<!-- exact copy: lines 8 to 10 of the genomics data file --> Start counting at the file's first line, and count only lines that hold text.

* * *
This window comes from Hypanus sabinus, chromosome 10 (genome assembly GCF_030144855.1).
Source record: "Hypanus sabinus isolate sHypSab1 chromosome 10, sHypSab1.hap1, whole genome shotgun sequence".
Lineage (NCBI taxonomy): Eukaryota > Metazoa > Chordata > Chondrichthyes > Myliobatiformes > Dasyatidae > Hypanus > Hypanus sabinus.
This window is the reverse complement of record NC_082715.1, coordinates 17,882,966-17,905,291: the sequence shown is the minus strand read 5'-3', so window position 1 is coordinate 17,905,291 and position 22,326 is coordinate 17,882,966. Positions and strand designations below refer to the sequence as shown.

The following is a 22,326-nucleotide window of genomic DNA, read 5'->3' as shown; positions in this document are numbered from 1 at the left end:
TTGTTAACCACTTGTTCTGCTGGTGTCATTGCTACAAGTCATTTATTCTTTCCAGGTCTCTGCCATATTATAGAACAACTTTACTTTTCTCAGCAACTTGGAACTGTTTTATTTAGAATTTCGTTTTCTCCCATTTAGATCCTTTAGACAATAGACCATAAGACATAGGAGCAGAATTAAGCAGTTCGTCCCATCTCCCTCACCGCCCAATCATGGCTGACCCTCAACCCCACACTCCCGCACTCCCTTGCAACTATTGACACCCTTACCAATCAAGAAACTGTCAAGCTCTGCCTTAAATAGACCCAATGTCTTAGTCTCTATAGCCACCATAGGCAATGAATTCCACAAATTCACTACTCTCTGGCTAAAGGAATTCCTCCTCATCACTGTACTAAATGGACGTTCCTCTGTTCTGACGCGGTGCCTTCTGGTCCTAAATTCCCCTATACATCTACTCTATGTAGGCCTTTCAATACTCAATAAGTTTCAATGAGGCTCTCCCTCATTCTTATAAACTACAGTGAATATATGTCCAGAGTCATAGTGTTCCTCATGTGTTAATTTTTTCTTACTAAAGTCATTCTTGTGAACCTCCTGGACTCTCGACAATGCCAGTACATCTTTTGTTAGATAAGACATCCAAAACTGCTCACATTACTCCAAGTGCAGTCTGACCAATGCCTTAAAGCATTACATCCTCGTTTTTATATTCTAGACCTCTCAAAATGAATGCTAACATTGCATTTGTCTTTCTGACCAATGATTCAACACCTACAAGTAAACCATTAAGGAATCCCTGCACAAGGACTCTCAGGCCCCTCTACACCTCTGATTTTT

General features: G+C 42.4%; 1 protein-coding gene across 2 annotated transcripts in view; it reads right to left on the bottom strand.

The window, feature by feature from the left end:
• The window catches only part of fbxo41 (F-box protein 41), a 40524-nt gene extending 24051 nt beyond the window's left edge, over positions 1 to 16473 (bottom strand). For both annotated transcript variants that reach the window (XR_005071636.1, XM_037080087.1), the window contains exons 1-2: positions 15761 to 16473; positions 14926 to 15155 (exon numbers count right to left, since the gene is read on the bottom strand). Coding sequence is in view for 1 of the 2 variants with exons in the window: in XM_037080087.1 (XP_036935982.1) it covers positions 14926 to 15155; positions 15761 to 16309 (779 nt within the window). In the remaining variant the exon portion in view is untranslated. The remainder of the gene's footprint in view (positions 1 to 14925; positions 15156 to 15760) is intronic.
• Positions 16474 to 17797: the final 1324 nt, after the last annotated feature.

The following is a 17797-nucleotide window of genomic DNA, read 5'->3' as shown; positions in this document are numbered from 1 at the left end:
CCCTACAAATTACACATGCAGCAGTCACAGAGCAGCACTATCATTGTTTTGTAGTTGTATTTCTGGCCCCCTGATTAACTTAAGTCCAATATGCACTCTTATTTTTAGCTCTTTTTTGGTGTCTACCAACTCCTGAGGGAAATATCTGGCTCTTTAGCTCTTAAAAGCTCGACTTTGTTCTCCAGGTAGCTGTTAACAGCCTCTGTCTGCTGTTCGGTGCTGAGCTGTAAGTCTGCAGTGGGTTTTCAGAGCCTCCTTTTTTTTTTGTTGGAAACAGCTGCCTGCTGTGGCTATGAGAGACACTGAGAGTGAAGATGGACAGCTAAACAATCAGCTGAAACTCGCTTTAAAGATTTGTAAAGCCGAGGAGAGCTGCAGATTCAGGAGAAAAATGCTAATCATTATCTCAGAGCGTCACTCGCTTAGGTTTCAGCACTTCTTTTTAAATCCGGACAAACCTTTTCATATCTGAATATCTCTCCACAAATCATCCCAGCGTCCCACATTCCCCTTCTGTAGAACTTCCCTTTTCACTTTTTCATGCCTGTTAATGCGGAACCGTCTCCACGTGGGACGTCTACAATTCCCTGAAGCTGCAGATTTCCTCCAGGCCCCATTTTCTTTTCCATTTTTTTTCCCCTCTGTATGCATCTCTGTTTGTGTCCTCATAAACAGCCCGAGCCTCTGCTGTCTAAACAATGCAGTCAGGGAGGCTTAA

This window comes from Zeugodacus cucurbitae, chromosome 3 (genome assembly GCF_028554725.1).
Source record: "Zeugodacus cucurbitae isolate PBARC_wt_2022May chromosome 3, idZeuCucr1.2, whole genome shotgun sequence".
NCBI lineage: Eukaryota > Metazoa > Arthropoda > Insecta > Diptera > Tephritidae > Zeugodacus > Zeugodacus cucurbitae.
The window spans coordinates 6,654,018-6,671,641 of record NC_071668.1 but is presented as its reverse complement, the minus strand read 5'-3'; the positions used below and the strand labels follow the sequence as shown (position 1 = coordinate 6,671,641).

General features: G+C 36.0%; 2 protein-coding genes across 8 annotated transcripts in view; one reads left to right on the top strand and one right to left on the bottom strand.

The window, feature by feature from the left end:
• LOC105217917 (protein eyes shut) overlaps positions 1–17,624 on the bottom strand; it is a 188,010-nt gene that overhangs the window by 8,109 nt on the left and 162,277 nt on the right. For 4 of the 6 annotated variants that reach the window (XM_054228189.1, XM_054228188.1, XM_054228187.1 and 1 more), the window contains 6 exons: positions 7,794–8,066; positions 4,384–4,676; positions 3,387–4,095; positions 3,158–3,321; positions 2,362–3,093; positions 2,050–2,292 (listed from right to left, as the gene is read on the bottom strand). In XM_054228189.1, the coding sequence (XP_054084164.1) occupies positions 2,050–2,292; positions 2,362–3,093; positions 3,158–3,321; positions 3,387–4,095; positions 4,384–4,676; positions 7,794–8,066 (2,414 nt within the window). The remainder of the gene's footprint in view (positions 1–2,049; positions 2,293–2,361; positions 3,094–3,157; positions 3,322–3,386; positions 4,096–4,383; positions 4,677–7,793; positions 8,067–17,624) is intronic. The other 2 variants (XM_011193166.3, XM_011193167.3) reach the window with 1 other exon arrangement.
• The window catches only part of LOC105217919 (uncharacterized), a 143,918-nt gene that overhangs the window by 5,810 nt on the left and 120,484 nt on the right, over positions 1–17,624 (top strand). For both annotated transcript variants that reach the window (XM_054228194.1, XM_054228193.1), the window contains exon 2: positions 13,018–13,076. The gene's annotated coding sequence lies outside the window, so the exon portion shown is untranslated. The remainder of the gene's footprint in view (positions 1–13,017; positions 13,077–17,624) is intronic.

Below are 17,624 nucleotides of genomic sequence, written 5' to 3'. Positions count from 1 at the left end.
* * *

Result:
The window, feature by feature from the left end:
• The window catches only part of fbxo41 (F-box protein 41), a 40524-nt gene extending 24051 nt beyond the window's left edge, over positions 1 to 16473 (bottom strand). For both annotated transcript variants that reach the window (XR_005071636.1, XM_037080087.1), the window contains exons 1-2: positions 15761 to 16473; positions 14926 to 15155 (exon numbers count right to left, since the gene is read on the bottom strand). Coding sequence is in view for 1 of the 2 variants with exons in the window: in XM_037080087.1 (XP_036935982.1) it covers positions 14926 to 15155; positions 15761 to 16309 (779 nt within the window). In the remaining variant the exon portion in view is untranslated. The remainder of the gene's footprint in view (positions 1 to 14925; positions 15156 to 15760) is intronic.
• Positions 16474 to 17797: the final 1324 nt, after the last annotated feature.